Butterfield Overland Mail

Butterfield Overland Mail (HM15SE)

Location: Ravenna, TX 79847 Culberson County
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Country: United States of America
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N 31° 53.64', W 104° 49.036'

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The Pinery Station

Butterfield Overland Mail
First Overland Mail Route from St. Louis, Missouri to San Francisco, California.


As a forerunner of the Pony Express and Transcontinental Railroad, the Butterfield Overland Mail was the first successful attempt to link East and West with a reliable transportation and communication system. Much of the route in this part of the county followed the well-defined path of thousands of emigrants and gold-seekers traveling westward during the previous decade. The arduous 2,700-mile wilderness journey between St. Louis and San Francisco was always completed within 25 days as stipulated in John Butterfield's federal mail contract.

The six-year federal mail contract awarded to John Butterfield, a wealthy and popular businessman, was cut short by the onset of the Civil War in 1861, yet the Butterfield Overland Mail was heralded by some as one of the "greatest events of the age."

"Remember boys, nothing on God's earth must stop the United States mail!"
-John Butterfield's instructions to his drivers

The Pinery Station

Pinery Station, named for the surrounding stands of pine, has the distinction of being the only ruin of an original company-built, Butterfield station standing in close proximity to a national highway. At 5,700 feet in elevation, it was also the highest, and was especially attractive because of its excellent grazing land and dependable water sources.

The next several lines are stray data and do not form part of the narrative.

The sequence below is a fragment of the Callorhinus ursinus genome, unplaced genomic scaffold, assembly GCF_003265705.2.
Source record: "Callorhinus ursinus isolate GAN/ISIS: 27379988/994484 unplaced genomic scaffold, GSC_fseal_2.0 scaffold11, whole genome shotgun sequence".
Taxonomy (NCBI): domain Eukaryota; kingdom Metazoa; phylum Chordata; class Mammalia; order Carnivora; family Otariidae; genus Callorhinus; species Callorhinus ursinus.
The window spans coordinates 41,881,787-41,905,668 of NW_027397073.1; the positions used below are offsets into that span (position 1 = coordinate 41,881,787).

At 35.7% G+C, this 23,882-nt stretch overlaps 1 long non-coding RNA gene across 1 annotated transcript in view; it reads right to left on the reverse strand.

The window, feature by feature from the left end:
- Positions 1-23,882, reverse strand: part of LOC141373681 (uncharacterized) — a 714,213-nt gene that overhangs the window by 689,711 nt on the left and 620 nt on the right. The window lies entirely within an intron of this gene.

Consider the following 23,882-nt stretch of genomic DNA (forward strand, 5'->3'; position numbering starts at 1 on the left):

Butterfield stations were located an average of 20 miles apart. For eleven months from September 1858 to august 1859, coaches regularly stopped here for water, food, rest, fresh mule teams, and protection. Drivers and passengers kept company with the station keeper, cooks, blacksmith, freighters, gold seekers, adventurers, and settlers. Long after the station was abandoned for a more adequately protected route designed to better serve a chain of forts further south, the limestone walls continued to provide refuge for freighters, soldiers, drovers, outlaws, and emigrants.

The Celerity Coach

Speed was imperative; a Celerity coach traveled day and night averaging 120 miles a day carrying up to nine passengers, essential baggage, and 12,000 letters. Six horses or mules pulled each coach. These coaches, similar to what were later known as mud-wagons due to their low center of gravity, were well adapted to the rough mountains and desert country. They were either painted or varnished red or a dark bottle green. Wire pattern candle lamps provided light inside the leather-lined coaches. One hundred of these wagons were built in 1857 at a cost of $1,500 each and placed in the Butterfield Overland Mail service in 1858.
Details
HM NumberHM15SE
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Marker ConditionNo reports yet
Date Added Saturday, October 4th, 2014 at 9:05pm PDT -07:00
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Locationbig map
UTM (WGS84 Datum)13R E 517279 N 3528701
Decimal Degrees31.89400000, -104.81726667
Degrees and Decimal MinutesN 31° 53.64', W 104° 49.036'
Degrees, Minutes and Seconds31° 53' 38.40" N, 104° 49' 2.16" W
Driving DirectionsGoogle Maps
Area Code(s)915
Closest Postal AddressAt or near 417 The Pinery Trail, Ravenna TX 79847, US
Alternative Maps Google Maps, MapQuest, Bing Maps, Yahoo Maps, MSR Maps, OpenCycleMap, MyTopo Maps, OpenStreetMap

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